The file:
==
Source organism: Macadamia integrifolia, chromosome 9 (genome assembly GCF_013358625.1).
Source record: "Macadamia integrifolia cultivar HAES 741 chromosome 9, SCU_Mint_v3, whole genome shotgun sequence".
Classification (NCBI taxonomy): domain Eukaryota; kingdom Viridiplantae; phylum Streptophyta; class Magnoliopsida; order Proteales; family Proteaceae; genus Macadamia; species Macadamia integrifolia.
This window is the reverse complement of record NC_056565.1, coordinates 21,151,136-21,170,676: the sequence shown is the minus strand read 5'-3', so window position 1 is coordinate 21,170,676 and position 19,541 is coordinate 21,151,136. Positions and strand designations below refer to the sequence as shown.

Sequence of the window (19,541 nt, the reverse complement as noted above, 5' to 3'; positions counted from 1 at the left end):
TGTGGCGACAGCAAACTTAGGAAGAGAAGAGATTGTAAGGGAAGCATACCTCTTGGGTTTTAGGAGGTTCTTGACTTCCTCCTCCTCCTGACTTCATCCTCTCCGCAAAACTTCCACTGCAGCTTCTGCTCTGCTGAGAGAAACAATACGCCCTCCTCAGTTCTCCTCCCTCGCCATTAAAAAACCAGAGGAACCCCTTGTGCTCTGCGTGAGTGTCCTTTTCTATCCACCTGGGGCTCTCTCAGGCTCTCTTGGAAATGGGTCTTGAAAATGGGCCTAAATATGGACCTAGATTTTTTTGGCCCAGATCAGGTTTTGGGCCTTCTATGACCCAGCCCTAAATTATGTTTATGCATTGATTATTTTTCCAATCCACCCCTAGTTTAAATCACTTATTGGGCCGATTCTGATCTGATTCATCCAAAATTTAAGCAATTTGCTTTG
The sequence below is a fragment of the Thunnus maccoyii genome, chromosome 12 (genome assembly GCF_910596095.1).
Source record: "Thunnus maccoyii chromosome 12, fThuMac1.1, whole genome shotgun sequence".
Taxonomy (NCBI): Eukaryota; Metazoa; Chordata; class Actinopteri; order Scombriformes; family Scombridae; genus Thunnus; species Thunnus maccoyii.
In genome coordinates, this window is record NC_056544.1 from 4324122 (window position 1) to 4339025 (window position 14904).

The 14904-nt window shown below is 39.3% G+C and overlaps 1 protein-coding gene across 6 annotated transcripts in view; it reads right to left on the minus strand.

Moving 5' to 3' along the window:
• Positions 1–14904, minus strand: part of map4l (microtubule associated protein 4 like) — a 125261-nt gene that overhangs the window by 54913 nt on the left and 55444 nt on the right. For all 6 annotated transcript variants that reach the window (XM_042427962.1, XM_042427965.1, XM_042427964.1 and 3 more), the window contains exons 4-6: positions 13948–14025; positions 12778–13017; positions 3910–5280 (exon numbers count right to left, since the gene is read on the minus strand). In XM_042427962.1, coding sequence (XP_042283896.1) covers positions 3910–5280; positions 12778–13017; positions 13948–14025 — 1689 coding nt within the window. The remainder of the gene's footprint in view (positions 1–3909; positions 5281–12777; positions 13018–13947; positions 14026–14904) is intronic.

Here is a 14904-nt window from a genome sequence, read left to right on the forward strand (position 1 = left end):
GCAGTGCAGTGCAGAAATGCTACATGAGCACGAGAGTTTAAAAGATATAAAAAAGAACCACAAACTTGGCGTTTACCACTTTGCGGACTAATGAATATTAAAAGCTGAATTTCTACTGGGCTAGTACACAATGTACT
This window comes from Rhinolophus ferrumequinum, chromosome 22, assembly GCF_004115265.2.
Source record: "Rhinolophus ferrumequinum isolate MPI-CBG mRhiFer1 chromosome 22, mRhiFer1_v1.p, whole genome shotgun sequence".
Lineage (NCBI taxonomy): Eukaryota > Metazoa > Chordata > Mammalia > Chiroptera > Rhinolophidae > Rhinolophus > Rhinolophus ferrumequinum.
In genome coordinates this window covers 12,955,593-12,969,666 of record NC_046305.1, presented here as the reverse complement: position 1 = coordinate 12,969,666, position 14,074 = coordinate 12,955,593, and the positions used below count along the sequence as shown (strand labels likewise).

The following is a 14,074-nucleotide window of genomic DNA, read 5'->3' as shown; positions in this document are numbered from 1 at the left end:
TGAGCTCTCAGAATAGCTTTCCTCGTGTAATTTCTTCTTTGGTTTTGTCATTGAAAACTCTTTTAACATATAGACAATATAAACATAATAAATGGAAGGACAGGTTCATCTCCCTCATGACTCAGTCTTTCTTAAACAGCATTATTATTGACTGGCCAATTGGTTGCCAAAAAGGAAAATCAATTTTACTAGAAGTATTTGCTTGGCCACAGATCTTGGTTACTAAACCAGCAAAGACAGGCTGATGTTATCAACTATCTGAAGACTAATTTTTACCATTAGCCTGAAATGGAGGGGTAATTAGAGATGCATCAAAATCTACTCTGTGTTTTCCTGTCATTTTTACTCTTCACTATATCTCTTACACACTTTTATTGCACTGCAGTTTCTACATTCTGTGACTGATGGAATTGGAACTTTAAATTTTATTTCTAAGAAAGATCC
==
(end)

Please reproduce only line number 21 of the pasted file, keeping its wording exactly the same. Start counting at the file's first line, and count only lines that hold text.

TGAGCTCTCAGAATAGCTTTCCTCGTGTAATTTCTTCTTTGGTTTTGTCATTGAAAACTCTTTTAACATATAGACAATATAAACATAATAAATGGAAGGACAGGTTCATCTCCCTCATGACTCAGTCTTTCTTAAACAGCATTATTATTGACTGGCCAATTGGTTGCCAAAAAGGAAAATCAATTTTACTAGAAGTATTTGCTTGGCCACAGATCTTGGTTACTAAACCAGCAAAGACAGGCTGATGTTATCAACTATCTGAAGACTAATTTTTACCATTAGCCTGAAATGGAGGGGTAATTAGAGATGCATCAAAATCTACTCTGTGTTTTCCTGTCATTTTTACTCTTCACTATATCTCTTACACACTTTTATTGCACTGCAGTTTCTACATTCTGTGACTGATGGAATTGGAACTTTAAATTTTATTTCTAAGAAAGATCC